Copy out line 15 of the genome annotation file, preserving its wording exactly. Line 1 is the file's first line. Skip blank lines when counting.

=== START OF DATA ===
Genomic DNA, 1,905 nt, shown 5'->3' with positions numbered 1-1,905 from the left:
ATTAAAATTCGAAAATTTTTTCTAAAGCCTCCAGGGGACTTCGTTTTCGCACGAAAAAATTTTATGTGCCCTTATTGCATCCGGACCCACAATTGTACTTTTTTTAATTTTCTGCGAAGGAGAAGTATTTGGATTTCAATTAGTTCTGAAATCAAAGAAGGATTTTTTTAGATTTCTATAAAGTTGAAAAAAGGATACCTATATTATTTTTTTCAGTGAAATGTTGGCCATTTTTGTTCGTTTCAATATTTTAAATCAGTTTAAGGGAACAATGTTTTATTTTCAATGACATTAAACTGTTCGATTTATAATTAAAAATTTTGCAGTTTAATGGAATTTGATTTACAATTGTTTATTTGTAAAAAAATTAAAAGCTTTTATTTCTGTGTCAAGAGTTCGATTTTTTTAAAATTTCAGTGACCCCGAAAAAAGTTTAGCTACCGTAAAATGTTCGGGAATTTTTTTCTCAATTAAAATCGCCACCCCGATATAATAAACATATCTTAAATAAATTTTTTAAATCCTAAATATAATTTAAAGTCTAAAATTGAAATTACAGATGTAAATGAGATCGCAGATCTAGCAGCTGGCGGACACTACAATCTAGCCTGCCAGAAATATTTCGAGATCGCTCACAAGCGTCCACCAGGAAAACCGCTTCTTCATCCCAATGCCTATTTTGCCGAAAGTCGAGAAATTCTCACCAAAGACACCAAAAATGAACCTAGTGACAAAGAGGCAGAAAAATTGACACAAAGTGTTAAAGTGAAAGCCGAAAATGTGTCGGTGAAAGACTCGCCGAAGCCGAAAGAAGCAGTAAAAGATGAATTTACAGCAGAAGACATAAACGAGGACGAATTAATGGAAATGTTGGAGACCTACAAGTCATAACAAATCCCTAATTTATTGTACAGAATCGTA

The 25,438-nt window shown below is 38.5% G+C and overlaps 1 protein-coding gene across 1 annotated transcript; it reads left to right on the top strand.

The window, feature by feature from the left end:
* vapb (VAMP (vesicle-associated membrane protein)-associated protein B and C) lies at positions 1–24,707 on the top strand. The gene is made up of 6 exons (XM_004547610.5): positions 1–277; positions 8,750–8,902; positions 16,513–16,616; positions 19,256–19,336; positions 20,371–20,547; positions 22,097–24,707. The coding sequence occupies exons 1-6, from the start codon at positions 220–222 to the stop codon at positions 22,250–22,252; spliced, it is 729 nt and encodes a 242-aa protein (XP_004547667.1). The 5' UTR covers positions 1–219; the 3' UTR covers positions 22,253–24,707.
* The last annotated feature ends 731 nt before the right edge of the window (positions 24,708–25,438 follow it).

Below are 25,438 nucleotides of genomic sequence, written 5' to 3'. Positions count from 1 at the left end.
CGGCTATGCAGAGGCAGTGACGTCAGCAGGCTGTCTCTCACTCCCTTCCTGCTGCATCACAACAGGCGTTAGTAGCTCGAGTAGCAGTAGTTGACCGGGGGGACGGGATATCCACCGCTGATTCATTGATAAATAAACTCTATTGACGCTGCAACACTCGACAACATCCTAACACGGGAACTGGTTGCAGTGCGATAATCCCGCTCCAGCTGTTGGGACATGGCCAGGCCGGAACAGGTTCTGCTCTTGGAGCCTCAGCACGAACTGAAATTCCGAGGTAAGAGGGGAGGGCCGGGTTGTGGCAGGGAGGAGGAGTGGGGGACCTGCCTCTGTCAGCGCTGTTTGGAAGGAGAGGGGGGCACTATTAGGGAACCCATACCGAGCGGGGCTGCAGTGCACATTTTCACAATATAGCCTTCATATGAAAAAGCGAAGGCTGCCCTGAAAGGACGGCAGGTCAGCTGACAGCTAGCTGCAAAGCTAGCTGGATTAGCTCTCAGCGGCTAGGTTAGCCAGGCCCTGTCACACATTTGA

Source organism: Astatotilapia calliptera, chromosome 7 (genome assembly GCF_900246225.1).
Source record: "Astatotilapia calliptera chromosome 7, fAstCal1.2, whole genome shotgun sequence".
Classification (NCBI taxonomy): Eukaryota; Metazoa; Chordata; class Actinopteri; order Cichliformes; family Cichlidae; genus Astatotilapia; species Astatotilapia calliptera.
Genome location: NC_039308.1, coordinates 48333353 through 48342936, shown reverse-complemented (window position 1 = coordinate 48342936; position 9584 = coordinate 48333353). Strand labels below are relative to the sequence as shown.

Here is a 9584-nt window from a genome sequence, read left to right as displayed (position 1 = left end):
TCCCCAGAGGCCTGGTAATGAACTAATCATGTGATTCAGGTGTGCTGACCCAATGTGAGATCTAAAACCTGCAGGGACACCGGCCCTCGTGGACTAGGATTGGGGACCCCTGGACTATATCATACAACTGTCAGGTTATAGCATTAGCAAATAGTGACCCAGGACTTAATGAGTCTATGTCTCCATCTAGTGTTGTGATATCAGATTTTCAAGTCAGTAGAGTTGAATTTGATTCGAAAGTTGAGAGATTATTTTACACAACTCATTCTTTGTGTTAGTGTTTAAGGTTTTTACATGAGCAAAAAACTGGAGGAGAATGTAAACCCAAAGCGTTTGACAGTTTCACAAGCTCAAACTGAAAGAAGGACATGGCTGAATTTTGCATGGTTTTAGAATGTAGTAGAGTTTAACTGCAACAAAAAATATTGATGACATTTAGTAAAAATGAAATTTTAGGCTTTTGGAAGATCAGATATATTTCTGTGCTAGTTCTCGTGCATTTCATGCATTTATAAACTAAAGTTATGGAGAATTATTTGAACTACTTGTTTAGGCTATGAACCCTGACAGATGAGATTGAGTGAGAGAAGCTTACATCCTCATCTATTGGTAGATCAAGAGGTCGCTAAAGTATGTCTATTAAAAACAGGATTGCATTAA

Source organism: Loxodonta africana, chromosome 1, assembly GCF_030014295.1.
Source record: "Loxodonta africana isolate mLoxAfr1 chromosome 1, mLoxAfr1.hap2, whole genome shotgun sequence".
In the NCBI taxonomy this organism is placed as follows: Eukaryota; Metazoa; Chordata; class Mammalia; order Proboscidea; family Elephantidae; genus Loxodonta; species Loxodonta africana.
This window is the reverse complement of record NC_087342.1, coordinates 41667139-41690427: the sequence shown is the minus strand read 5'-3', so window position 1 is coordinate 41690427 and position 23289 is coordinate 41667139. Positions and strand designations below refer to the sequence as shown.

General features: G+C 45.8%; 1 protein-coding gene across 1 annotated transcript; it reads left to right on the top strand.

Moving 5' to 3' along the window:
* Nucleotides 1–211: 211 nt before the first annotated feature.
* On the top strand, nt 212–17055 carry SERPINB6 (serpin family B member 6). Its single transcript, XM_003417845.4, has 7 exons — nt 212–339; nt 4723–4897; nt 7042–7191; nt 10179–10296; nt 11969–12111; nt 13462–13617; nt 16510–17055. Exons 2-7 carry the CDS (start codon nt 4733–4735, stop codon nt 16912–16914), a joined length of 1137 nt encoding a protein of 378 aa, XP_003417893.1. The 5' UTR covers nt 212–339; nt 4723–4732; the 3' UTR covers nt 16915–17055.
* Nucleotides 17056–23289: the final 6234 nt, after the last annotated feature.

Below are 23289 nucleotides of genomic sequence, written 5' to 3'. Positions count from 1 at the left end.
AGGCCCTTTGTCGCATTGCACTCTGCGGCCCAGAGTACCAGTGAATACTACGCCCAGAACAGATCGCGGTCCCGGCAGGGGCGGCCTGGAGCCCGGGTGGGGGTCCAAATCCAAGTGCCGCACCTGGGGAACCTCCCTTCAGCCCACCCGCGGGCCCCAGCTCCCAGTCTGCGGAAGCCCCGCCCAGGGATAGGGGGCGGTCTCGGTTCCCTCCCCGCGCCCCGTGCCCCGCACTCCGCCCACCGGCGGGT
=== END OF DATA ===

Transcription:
Source organism: Loxodonta africana, chromosome 1, assembly GCF_030014295.1.